Cooperatives are a critical social and economic lifeline for the country's rural communities. They are also an increasingly important contributor to the nation's financial sector.
A voter prepares to cast a ballot during the presidential election at a polling station in San José, Costa Rica, February 4, 2018. One in five Costa Ricans is a member of a cooperative. REUTERS/Juan Carlos Ulate
Formal cooperatives (coops) have been around in Costa Rica for nearly 75 years, and have existed with their current modern legal framework for almost 50 years. It is this well-established network of over 600 such groups that has made Costa Rica the poster child for financial inclusion, with one out of every five Costa Ricans affiliated with a cooperative.
While coops exist in sectors ranging from agriculture to industry groups, savings and credit services represent 60% of coop activities. Their contribution to the overall finance system, according to Fitch Ratings, was 14% as of June 2017.
The long-standing requisite regulatory structure is complemented by a comprehensive infrastructure, which has helped such a robust business model.
The National Institute for Cooperative Development (INFOCOOP), the facilitating body for promotion and development of the sector, has the ability to grant credit at low interest rates to participating coops. Importantly, this has allowed many cooperatives to develop by removing otherwise restricting financial considerations.
Piggybacking off this infrastructure, coops have also proved to be an ideal conduit for international organizations looking to disperse funding to Costa Rica.
In August 2017, the Inter-American Investment Corporation (IIC), established a strategic partnership with Cooperativa Nacional de Educadores, R.L. (COOPENAE) to provide an affordable lending option. The ultimate goal is to provide housing to those most in need, thereby, reducing the current housing finance gap.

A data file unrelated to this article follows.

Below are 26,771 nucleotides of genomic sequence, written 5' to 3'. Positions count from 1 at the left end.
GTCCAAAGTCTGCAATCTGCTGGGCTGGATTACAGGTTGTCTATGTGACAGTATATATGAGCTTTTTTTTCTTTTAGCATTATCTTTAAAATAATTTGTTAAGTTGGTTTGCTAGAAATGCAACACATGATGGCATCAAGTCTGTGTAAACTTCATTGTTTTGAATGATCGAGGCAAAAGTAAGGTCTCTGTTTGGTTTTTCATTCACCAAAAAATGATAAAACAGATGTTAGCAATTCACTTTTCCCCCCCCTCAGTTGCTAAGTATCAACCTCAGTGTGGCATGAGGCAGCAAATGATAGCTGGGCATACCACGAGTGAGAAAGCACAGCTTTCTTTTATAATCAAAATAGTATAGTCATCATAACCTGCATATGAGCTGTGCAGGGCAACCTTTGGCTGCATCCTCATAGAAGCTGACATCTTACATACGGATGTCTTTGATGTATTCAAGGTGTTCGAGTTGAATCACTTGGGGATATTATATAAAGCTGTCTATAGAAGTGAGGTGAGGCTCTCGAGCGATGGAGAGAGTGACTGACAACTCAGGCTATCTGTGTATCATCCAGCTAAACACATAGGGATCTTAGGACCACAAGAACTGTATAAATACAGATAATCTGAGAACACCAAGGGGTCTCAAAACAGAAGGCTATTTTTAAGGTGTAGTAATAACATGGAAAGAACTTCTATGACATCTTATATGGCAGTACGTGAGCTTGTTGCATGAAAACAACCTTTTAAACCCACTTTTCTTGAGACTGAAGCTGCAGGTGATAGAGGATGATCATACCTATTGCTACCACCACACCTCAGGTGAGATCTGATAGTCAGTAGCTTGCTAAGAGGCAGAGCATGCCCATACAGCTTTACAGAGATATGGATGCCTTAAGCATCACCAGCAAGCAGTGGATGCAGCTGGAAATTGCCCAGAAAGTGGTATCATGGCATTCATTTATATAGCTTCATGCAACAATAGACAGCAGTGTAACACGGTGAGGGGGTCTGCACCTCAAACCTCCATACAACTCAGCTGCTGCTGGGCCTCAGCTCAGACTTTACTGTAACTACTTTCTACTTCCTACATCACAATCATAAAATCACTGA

Though integrated into the social and business fabric of the country, coops have some challenges ahead. Many coops need to rejuvenate their affiliate base—where the average age in the network is currently 50 years old—and pivot toward the lucrative 18-35 year old demographic.
Not only will there need to be a shift in the products being offered but it will require a more technological platform on which to market to them.
Within the saving and credit cooperatives, about 50% of portfolios consist of consumer loans.
For example, COOPENAE, one of the top three largest coops in the country, is 76% dedicated to loans and has a stellar financial reputation, with an AA- rating from Fitch.
However, only 30% is dispersed to 18-35 year olds.
Moreover, there is sentiment within the sector in relation to what coops can do to diversify their offerings. In a TBY interview with Jorge Solano, General Manager of a savings and loan coop for educators, stated, “Among the main challenges in our sector are legal conditions that limit our activity compared to other finance players.
This is a matter that must be checked in the short and medium term. At times, we feel shackled by what a cooperative can do.”
Augmenting Solano’s point, General Manager of INFOCOOP Gustavo Fernández added that INFOCOOP “need(s) to implement forms of leverage that reduce our dependence on public sector funds.” He elaborated further, noting that INFOCOOP needs to engage more with national and international financial institutions.
In July 2017, there was an affirmed bill presented to the Special Commission of Social Solidarity Economy aimed at allowing cooperatives to raise funds and lend to non-members. It also incorporates new activities that are currently prohibited, such as the public offering of securities issues, administration of trusts, factoring, and financial leases.
This represents an opportunity for the cooperatives and also increased competition with the private banking sector. As extracted from a September 2017 La Nación interview with María Isabel Cortés, Executive Director of the Costa Rican Banking Association, “If there is interest in giving cooperatives the opportunity to venture into new businesses, the correct thing is to subject them to the same regulatory requirements as other competitors and apply the same contributory regime.”
Despite going up against the private sector, coops are ready to push this new way forward, starting with increasing their financial activities.
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